Youth Conservation Corps
The Youth Conservation Corps (YCC) works to reduce pollution to our lakes through the installation of erosion control projects known as BMP’s (best management practices). Founded in 1996, this program has completed more than 1,400 BMP’s on all seven Belgrade Lakes. Each summer a program manager oversees two work crews of high school and college students.
The YCC manager is available for on-site consultations about how your property may affect water quality in our lakes. Installation labor is provided free of charge – landowners pay for materials and permit fees. If you know of an erosion site, please let us know. Call us at 207-495-6039.
Best Management Practices
Rain / Buffer Gardens are gardens that capture stormwater. The vegetation within these rain gardens absorb nutrients from stormwater. This BMP is normally installed next to impervious surfaces like roofs and driveways or next to shorelines.
Armored Shorelines / Rip Rap are large angular rocks placed on shorelines to reduce erosion from waves and ice.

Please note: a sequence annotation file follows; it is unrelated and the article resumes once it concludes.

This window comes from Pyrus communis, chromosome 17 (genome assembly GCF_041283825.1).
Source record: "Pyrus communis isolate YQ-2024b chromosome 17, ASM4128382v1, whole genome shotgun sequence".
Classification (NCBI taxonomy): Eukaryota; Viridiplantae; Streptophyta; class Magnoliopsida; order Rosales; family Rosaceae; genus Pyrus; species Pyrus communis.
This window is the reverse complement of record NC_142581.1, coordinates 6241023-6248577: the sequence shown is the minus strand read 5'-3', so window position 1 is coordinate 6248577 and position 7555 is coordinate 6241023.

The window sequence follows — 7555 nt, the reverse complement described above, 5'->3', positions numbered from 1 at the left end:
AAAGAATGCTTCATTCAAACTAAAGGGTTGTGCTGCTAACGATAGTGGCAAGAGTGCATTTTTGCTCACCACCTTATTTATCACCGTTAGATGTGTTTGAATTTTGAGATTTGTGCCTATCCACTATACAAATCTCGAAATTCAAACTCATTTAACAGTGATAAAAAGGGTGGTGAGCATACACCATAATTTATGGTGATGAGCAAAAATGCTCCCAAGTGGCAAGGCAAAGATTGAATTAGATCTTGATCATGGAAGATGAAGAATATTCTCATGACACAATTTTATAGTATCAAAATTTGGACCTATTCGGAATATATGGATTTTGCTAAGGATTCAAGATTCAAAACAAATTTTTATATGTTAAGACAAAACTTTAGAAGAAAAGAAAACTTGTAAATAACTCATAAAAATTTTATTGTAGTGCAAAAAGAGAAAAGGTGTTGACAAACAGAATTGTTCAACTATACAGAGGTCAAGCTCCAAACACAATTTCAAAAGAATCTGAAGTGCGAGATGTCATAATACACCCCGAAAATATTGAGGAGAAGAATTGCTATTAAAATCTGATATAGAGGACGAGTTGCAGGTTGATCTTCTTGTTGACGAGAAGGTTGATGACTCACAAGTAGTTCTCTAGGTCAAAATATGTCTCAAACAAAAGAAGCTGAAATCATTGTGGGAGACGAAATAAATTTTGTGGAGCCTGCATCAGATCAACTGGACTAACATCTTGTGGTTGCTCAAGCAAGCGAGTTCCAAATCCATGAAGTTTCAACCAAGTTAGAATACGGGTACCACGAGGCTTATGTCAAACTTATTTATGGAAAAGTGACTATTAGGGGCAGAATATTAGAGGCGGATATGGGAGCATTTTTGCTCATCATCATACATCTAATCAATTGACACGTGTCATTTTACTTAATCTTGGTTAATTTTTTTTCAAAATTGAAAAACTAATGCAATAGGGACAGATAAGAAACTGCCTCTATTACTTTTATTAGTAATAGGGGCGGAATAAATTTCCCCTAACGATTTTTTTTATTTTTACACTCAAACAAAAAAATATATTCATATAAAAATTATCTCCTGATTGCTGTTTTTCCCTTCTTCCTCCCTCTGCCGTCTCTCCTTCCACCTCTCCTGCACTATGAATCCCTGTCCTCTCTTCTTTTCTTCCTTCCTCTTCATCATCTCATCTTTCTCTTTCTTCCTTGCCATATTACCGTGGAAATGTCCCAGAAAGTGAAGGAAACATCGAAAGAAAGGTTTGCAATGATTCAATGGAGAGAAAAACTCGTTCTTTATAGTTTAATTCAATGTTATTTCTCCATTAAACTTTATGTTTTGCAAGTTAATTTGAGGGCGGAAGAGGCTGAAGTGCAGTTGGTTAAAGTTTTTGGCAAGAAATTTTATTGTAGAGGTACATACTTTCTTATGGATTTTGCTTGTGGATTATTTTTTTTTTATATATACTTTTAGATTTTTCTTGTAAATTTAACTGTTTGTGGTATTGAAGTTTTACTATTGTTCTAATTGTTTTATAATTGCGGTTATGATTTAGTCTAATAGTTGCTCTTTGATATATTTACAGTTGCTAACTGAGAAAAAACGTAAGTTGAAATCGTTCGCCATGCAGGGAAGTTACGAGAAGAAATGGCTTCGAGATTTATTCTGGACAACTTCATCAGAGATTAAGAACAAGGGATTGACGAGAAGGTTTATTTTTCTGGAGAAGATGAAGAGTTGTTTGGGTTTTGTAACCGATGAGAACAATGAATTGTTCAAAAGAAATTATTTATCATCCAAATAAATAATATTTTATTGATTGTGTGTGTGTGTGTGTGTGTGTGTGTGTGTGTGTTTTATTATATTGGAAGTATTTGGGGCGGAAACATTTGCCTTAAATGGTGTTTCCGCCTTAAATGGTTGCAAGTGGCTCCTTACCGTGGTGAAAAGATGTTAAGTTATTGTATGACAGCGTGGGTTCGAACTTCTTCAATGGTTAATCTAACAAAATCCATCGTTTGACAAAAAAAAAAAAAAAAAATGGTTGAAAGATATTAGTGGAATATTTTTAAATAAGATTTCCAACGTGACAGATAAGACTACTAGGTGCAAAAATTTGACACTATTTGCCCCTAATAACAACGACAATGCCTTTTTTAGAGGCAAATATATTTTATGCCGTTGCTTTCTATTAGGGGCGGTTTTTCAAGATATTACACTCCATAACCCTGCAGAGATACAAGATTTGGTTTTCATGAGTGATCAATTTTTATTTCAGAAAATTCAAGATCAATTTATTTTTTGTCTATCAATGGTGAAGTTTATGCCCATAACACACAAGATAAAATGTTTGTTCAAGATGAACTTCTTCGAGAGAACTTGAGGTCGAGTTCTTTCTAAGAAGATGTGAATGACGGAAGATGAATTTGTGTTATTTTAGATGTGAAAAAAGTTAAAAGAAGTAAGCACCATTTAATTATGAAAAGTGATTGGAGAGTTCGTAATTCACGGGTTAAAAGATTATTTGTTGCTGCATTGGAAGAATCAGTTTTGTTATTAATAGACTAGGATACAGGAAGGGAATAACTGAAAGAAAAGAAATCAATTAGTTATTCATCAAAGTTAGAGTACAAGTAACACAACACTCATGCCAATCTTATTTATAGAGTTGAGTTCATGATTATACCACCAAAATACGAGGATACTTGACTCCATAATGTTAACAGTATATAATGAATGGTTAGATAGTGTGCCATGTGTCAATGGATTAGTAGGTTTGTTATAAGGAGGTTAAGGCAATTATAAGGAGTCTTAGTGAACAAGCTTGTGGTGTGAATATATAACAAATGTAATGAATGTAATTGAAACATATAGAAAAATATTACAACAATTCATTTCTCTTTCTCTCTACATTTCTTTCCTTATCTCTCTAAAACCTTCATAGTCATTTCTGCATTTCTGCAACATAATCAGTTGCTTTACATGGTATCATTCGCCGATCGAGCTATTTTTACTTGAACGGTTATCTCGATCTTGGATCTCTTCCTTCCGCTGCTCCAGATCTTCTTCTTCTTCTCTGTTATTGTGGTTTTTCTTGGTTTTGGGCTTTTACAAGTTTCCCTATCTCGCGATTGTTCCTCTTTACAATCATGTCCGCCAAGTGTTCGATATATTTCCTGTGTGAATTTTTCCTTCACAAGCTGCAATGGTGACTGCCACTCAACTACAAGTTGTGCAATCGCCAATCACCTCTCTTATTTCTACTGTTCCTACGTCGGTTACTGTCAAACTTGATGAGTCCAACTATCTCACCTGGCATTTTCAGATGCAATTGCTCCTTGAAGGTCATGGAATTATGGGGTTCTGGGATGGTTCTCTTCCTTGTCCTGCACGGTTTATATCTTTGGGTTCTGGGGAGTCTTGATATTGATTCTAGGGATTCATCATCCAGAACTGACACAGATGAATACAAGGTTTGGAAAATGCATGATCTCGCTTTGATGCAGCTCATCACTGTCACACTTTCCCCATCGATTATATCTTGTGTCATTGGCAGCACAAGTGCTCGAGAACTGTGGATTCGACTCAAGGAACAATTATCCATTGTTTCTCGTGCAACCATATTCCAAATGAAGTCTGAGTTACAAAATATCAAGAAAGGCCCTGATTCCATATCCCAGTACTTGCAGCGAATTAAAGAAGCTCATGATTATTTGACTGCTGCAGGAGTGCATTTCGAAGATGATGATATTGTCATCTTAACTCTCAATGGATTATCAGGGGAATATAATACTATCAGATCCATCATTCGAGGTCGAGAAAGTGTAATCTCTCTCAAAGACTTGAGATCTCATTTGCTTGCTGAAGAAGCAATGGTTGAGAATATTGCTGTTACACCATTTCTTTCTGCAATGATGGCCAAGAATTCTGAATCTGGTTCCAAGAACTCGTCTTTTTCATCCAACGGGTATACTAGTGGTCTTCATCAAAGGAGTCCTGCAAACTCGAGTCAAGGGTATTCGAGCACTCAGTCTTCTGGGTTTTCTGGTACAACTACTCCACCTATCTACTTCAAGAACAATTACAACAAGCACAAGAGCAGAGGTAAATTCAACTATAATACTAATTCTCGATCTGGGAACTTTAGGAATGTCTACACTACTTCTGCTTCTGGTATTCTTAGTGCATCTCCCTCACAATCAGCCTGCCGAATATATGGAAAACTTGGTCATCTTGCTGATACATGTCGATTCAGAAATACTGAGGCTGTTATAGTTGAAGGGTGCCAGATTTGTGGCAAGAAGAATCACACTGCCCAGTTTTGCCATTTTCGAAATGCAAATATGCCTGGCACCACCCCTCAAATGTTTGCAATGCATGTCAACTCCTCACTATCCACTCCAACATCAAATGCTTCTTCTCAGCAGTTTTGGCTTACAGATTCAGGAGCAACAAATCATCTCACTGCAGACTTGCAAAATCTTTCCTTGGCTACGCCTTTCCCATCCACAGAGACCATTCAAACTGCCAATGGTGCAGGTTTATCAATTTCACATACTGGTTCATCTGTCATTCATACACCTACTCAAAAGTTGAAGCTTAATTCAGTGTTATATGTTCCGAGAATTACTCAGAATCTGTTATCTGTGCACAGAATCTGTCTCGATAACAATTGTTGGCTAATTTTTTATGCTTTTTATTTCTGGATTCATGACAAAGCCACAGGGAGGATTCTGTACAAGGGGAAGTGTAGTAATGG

Ditches are designed to hold and transfer stormwater. Ditches are armored with rock where ditches are steep enough to cause erosion. The rocks slow down the velocity and force of water within the ditch.
Water-Bars are normally seen on hiking trails. They are the diagonally oriented row of rocks dug into the middle of the path. Their function is to divert water off paths. The rocks in the path prevent washouts and increase the life of the path.
Turnouts are often seen on roads and paths. Turnouts are channels that move water from ditches into natural vegetated areas.
Erosion Control Mulch
Erosion Control Mulch (ECM) is designed to stabilize bare soils and paths. Standard mulch is 100% vegetation and very buoyant. Rain will cause standard mulch to float and move. ECM has a mixture of dirt, rocks, and bark that doesn’t move easily.
Infiltration Steps are used on steep slopes. These steps are made with 6″x6″ pressure-treated lumber and are secured into the slope with ¾” rebar. The stepping surface of these stairs is a bed of ¾” rock. This allows water to get into the ground, rather than eroding the surface of the slope.
Infiltration Trenches are usually seen at drip-lines of houses and camps. Roofs are considered an impervious surface which cannot accept water. As a result, the water from your roof hits the ground at the drip-line and moves over the surface of the ground. A drip-line trench puts water into the ground so roots can filter excess nutrients. The ¾” rock-filled trench encourages water to drain into the soil rather than over it.
Rubber Razors are similar to water bars except that water bars are made with stone and this structure is made with rubber. The flexible rubber allows vehicles to pass over them with ease. You see these structures on driveways and dirt roads.